If It Is Funny, It Is Mean: Understanding Social Perceptions of Yelp Online Reviews
Association for Computing Machinery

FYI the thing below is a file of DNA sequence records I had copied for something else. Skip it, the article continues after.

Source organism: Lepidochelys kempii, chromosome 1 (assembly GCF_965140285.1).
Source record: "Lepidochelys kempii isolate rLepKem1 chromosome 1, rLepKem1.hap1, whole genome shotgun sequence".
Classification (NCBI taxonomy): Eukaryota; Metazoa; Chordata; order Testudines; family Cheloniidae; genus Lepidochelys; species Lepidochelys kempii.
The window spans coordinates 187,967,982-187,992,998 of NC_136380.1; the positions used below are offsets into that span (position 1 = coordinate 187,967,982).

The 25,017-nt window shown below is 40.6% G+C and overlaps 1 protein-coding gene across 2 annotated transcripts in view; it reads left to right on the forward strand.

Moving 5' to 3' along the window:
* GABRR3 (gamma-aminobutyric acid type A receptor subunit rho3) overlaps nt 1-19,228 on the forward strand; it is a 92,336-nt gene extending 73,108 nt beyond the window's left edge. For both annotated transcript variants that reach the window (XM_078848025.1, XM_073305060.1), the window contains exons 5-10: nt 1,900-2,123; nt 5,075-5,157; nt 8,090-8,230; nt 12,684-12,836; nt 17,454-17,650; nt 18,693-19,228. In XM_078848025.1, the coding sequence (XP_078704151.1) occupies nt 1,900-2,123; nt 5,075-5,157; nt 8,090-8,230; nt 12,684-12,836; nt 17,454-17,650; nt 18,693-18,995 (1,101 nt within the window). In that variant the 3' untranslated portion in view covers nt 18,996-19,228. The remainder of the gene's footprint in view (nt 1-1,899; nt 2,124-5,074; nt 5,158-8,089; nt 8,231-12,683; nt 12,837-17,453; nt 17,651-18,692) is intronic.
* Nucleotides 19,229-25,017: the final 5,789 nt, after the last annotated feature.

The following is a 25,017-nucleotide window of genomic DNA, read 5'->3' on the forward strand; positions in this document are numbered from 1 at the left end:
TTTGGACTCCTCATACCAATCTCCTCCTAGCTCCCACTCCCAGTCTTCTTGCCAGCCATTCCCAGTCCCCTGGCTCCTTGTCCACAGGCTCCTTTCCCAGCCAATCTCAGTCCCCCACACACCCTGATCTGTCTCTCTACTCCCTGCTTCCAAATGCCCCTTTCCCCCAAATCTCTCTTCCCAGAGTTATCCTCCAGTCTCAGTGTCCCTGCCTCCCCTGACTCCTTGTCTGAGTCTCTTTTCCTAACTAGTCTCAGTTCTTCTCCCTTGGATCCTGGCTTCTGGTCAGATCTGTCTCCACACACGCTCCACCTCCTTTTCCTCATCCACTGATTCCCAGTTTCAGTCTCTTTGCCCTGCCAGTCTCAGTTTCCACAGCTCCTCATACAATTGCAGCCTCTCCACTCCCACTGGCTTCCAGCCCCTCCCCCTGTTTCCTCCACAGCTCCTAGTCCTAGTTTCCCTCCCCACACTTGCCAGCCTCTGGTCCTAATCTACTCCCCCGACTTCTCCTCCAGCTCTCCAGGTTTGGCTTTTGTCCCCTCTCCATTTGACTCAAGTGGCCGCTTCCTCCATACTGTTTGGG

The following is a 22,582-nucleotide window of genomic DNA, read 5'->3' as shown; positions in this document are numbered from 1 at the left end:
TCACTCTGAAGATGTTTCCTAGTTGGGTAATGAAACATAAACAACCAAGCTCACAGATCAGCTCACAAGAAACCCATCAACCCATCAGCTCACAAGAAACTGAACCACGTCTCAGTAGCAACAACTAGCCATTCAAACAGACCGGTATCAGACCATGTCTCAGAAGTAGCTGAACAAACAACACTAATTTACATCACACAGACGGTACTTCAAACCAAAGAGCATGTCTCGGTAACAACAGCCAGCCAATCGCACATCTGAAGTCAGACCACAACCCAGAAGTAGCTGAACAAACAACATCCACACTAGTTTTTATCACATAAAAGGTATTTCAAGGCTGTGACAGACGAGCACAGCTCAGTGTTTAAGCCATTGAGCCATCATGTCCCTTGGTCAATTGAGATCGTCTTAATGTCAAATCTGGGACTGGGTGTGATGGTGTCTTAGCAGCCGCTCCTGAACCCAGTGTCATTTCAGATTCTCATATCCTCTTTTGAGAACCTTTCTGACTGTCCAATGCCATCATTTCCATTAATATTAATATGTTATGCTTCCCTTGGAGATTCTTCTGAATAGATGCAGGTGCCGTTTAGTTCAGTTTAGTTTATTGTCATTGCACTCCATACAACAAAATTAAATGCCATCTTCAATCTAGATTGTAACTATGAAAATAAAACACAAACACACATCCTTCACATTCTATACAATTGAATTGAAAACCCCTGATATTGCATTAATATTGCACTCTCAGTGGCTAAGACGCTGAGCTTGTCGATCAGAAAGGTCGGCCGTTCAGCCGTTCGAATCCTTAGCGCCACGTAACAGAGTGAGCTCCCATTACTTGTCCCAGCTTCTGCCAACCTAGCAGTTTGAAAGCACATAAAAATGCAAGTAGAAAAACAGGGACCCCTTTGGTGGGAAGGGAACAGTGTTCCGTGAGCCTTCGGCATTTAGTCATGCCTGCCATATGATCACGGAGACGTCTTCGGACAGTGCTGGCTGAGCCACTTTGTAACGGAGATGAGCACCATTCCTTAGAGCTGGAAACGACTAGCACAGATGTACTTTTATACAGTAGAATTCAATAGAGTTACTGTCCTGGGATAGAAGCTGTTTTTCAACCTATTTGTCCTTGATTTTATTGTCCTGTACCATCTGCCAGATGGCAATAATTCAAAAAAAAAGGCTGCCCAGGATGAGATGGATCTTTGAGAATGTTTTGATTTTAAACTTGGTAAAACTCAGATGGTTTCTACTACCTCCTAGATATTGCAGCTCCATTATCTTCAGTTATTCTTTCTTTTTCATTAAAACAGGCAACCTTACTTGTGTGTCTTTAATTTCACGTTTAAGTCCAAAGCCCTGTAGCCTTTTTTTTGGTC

Online recommendation communities, like Yelp, are valuable information sources for people. Yet, we assert, review communities have their own dynamics behind the social interactions therein. In this work, we study the Yelp review votes of useful, funny, and/or cool to understand these social perceptions of the review. We examine the relationship between these social signals and the emotional valence of the review itself (text and rating). We aim to understand the community's perception of each of these signaling contributions. We construct a conditional inference tree of social signals from 230K Yelp reviews to study how social signals shape the deviance in review rating from the mean rating, an indicator of the overall business rating on Yelp. We find two effects of social signals. First, reviews voted as useful and funny are associated with lower user ratings and relatively negative tone in the review text. Second, reviews voted as cool tend to have a relatively positive tone and higher ratings. Our findings open a research direction for further understanding of perceptions of social signals and have implications for design of recommendation systems.